Doctors fear increase in firework injuries this 4th of July

With essentially every firework display canceled statewide, officials are worried more than ever that people will try to create their own show, resulting in potentially catastrophic injuries or worse. 

Dr. Erin Miller, a hand surgeon at UW Medical Center, Dr. Erin Miller has seen a lot of awful injuries, but nothing compares to those caused by fireworks.

“if it’s a nice clean cut, a saw, we can save a finger. When it's a firework injury there's nothing left I have to save it because it's not a clean-cut, everything is blown apart.”

The horror of mangled, burned and damaged beyond repair hands surface in the emergency room like clockwork.

“We have patients come in every year that have a complete loss of their hand. Last year I was on call for the fourth of July over a five-day stretch, we did almost 30 cases and I took off nearly 42 fingers.”

Dr. Miller says she’s very concerned this year will be even worse, with a likely increase in people setting off their own fireworks. It’s a concern the Seattle Fire Department shares.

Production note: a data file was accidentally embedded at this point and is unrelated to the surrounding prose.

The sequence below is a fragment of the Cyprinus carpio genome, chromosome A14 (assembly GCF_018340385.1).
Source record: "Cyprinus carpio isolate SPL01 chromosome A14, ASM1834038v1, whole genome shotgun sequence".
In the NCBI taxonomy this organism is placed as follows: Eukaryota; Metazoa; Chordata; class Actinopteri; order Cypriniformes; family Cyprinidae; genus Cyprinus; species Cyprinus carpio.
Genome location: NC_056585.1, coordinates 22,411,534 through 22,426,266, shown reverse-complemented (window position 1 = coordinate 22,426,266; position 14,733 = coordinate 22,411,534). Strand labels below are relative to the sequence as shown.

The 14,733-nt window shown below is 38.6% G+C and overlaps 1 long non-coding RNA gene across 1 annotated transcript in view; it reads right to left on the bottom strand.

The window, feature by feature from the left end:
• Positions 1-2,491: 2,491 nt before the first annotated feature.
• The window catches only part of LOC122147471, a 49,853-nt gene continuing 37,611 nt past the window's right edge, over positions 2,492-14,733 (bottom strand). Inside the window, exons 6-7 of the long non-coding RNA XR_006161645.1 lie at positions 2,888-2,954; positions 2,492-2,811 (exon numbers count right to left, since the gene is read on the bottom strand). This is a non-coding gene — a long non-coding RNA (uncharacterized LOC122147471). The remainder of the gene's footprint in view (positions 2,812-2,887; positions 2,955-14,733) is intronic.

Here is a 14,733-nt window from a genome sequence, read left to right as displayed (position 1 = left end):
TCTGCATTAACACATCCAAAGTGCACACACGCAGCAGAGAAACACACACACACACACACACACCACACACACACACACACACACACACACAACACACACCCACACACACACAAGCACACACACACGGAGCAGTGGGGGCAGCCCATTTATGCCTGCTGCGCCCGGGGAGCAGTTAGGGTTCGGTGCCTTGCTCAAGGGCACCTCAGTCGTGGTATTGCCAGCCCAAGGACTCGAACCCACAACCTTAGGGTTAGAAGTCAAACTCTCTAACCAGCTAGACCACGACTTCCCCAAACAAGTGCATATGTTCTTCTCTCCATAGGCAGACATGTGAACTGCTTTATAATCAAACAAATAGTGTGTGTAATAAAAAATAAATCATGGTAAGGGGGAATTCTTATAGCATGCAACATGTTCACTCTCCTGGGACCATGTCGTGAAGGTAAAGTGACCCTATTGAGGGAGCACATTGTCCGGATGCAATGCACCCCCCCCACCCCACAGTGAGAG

“One-third of all injuries related to fireworks happen to people ages 15 and younger,” says David Cuerpo, a public information officer with Seattle Fire.

Last year, statewide there were 249 injuries and 8 fires caused by fireworks.

The King County Fire Marshall says fireworks caused two deaths last 4th, including a blaze in Burien that killed a man and his dog. A tragic example of how setting off fireworks puts more than just you in danger, your neighbors may suffer gravely for it.

As tempting as it may be to keep the firework tradition alive this year, Dr. Miller asks you to think about the potential consequences.

“Having to explain to patients their hand is never going to be normal again, is the hardest part of my job. Meeting with those patients after and hearing how their lives have been changed, some of them have to get new jobs or give up the hobbies that they love and enjoy, it’s heartbreaking.”